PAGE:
When your dentist tells you that you need a root canal, it's not a suggestion. Your dental pulp (the nerve inside your troubled tooth) is inflamed and infected, and it's not going to recover. Pulp necrosis (the death of the nerve) is now inevitable, so your dentist must remove the pulp before cleaning the empty pulp chamber and packing it with a latex filling material. 

Access and Removal

No matter how routine a root canal is, it's still relatively invasive, as far as your tooth is concerned. Don't worry, you will receive anaesthetic, so it certainly won't feel invasive. But your dentist must create a cavity in your tooth (or widen an existing cavity) so they can access and remove the inflamed dental pulp. In short, the tooth is left with a hole.

A Temporary Filling

Immediately following the root canal, your dentist will close the access cavity by applying a temporary filling. This isn't as robust as a permanent filling, but it protects the tooth while it adjusts to its new pulp-free reality. It's also easily removed, in case remnants of the pulp have remained in the chamber, and it turns out that supplemental work is needed to complete your root canal.

A Temporary Dental Crown

In addition to a temporary filling, you may also be given a temporary dental crown. This is likely to be acrylic (plastic) and will be bonded to the tooth, fully encasing it. Again, this isn't as robust as a permanent dental crown. The crown's material means that it might not look entirely natural, but this restoration is intended to protect the tooth while the root canal settles. It's a temporary, functional restoration, as opposed to being both functional and aesthetically pleasing. You mustn't overwork the temporary crown (so be careful what you eat), as it won't be bonded as securely as a permanent crown.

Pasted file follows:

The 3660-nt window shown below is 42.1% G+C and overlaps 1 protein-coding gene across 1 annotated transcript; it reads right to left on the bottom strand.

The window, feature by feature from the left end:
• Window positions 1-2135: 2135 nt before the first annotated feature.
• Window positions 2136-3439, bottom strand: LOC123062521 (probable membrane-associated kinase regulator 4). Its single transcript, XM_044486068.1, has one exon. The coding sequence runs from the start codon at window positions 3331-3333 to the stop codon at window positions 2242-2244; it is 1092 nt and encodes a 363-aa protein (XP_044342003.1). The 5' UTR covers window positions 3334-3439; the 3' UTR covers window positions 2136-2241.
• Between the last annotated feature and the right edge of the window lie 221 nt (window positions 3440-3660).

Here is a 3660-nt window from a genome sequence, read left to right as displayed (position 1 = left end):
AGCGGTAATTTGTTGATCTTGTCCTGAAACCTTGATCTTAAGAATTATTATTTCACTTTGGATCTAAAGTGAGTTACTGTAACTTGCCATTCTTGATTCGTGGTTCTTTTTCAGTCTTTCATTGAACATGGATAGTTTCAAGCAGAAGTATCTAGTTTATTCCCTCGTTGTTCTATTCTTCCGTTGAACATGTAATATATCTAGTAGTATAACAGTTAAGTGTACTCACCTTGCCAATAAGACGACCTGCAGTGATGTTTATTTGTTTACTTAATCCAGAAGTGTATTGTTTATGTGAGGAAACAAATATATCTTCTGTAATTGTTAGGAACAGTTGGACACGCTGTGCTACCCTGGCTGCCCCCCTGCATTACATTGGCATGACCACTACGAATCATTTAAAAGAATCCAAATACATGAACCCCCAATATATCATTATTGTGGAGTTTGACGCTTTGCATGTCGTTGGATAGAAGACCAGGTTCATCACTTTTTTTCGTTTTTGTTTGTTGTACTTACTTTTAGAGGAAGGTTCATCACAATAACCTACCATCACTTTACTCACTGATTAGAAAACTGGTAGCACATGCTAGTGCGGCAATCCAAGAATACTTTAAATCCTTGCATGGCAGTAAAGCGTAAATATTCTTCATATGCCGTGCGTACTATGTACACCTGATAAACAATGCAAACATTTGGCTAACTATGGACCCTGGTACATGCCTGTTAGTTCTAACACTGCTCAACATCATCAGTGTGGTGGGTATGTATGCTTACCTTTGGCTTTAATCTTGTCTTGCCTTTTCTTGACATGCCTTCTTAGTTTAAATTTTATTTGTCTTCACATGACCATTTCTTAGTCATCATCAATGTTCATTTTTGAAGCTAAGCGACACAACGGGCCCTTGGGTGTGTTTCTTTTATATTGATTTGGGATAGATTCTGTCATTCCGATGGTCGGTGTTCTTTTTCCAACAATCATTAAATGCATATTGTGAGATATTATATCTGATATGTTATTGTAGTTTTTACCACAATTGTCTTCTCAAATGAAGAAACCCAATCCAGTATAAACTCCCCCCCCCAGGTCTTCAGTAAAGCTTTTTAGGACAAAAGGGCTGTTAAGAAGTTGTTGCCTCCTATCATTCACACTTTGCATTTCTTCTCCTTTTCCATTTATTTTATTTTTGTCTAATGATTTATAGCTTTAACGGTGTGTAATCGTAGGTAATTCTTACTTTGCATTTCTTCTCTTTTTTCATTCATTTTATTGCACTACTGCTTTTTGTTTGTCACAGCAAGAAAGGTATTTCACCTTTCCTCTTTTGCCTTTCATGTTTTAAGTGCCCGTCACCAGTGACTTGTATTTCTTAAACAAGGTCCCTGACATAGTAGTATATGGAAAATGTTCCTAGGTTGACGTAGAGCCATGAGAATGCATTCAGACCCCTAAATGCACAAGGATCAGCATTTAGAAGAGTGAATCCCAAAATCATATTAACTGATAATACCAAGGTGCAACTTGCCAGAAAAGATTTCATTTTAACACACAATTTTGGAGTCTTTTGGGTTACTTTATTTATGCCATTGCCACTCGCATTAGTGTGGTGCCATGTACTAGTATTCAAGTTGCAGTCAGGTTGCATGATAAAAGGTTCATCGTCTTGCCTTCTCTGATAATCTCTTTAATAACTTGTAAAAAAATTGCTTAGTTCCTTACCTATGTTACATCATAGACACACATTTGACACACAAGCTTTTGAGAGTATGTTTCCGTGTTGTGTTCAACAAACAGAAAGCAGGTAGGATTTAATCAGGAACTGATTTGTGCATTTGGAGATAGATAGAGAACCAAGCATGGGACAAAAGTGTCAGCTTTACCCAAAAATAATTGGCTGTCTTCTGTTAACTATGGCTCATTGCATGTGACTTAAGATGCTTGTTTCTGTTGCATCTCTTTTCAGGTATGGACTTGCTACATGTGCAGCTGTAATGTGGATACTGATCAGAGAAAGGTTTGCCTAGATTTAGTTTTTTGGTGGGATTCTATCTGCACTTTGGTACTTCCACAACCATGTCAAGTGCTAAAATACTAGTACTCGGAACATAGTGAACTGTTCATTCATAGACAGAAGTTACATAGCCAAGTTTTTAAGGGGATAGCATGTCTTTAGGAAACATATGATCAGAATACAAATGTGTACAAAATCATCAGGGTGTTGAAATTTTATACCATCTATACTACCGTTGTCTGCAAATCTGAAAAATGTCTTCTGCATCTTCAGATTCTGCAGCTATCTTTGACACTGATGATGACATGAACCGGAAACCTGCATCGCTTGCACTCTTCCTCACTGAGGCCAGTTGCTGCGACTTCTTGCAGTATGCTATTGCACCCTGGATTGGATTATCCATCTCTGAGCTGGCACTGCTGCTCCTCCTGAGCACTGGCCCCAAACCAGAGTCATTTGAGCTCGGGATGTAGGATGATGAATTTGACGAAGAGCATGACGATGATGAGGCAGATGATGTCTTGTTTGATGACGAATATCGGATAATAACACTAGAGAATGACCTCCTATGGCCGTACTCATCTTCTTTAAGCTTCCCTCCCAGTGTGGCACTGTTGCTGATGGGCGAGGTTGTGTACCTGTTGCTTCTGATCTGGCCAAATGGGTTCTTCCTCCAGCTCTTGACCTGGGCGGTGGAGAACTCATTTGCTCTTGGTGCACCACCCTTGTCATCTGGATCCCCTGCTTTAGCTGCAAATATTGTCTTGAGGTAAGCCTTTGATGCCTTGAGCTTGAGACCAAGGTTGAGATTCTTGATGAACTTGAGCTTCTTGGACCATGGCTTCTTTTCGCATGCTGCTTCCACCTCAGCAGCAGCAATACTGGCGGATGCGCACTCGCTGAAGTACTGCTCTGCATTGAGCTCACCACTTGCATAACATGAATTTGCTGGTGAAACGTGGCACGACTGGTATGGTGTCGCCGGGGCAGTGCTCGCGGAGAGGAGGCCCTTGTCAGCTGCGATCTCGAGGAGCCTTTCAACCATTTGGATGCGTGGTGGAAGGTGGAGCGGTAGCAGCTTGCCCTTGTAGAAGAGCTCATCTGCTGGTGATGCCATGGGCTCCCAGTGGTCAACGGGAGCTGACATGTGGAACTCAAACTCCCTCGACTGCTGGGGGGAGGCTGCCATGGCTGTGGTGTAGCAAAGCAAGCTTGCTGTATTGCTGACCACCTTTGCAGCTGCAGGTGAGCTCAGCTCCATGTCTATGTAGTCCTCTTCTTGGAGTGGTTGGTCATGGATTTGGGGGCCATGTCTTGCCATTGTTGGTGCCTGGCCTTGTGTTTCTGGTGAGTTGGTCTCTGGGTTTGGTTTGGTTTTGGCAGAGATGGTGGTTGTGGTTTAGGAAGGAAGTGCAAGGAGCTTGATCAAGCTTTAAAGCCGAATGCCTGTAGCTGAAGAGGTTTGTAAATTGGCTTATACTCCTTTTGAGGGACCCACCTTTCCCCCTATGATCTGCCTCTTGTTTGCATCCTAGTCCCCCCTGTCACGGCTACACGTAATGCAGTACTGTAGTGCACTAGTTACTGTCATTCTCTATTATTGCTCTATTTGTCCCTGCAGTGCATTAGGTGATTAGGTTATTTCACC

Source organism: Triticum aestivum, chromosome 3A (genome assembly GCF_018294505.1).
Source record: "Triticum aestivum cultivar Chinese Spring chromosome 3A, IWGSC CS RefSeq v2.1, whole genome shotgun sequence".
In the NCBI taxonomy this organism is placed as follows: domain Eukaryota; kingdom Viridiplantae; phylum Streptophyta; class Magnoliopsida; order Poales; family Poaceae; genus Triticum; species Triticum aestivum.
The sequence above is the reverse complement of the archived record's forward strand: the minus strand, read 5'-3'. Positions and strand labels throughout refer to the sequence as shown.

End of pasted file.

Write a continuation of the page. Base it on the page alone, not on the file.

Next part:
Permanent Restorations

Once your dentist is satisfied that the root canal has been successful and no further work is needed, your temporary restorations will be upgraded. The temporary filling is removed and its permanent replacement is applied. Since a significant amount of the tooth's surface was modified to create the access cavity, a filling won't be able to maintain the tooth's structural integrity on its own. This is why the final step of a root canal tends to be the fitting of a permanent dental crown.

Someone who needs a root canal might find themselves needing four types of dental restorations following the procedure: a temporary filling and crown, followed by a permanent filling and crown. This is fairly standard, and it's necessary to ensure the long-term success of your dental work.

For more information on root canals, contact a dentist in your area.